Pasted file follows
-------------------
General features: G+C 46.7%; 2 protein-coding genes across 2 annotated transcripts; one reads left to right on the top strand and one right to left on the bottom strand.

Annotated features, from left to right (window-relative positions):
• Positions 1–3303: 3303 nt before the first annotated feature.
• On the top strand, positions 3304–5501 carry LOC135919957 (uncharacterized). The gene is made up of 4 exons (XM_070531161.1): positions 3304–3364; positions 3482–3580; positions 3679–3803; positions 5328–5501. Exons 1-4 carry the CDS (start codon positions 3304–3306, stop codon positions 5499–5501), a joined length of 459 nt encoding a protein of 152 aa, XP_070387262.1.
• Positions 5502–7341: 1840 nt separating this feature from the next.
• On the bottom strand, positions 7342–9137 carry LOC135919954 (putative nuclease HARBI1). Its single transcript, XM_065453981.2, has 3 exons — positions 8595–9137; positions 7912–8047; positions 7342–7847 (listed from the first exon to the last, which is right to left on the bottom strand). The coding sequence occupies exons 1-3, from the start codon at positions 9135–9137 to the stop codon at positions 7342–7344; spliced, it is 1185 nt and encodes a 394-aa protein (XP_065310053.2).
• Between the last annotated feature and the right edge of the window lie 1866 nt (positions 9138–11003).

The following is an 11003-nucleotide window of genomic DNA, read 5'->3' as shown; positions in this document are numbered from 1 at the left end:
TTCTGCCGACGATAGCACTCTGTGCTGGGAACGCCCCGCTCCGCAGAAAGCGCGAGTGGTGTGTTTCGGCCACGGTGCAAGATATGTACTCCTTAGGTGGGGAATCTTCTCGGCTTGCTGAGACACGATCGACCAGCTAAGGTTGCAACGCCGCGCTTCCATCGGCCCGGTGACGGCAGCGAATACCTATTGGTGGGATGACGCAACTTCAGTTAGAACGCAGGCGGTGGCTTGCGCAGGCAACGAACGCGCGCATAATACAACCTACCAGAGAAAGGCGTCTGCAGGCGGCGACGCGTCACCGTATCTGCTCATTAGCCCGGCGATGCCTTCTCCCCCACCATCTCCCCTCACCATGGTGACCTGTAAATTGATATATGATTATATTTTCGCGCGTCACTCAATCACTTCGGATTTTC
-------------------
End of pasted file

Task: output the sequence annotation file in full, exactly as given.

General features: G+C 46.7%; 2 protein-coding genes across 2 annotated transcripts; one reads left to right on the top strand and one right to left on the bottom strand.

Annotated features, from left to right (window-relative positions):
• Positions 1–3303: 3303 nt before the first annotated feature.
• On the top strand, positions 3304–5501 carry LOC135919957 (uncharacterized). The gene is made up of 4 exons (XM_070531161.1): positions 3304–3364; positions 3482–3580; positions 3679–3803; positions 5328–5501. Exons 1-4 carry the CDS (start codon positions 3304–3306, stop codon positions 5499–5501), a joined length of 459 nt encoding a protein of 152 aa, XP_070387262.1.
• Positions 5502–7341: 1840 nt separating this feature from the next.
• On the bottom strand, positions 7342–9137 carry LOC135919954 (putative nuclease HARBI1). Its single transcript, XM_065453981.2, has 3 exons — positions 8595–9137; positions 7912–8047; positions 7342–7847 (listed from the first exon to the last, which is right to left on the bottom strand). The coding sequence occupies exons 1-3, from the start codon at positions 9135–9137 to the stop codon at positions 7342–7344; spliced, it is 1185 nt and encodes a 394-aa protein (XP_065310053.2).
• Between the last annotated feature and the right edge of the window lie 1866 nt (positions 9138–11003).

The following is an 11003-nucleotide window of genomic DNA, read 5'->3' as shown; positions in this document are numbered from 1 at the left end:
TTCTGCCGACGATAGCACTCTGTGCTGGGAACGCCCCGCTCCGCAGAAAGCGCGAGTGGTGTGTTTCGGCCACGGTGCAAGATATGTACTCCTTAGGTGGGGAATCTTCTCGGCTTGCTGAGACACGATCGACCAGCTAAGGTTGCAACGCCGCGCTTCCATCGGCCCGGTGACGGCAGCGAATACCTATTGGTGGGATGACGCAACTTCAGTTAGAACGCAGGCGGTGGCTTGCGCAGGCAACGAACGCGCGCATAATACAACCTACCAGAGAAAGGCGTCTGCAGGCGGCGACGCGTCACCGTATCTGCTCATTAGCCCGGCGATGCCTTCTCCCCCACCATCTCCCCTCACCATGGTGACCTGTAAATTGATATATGATTATATTTTCGCGCGTCACTCAATCACTTCGGATTTTC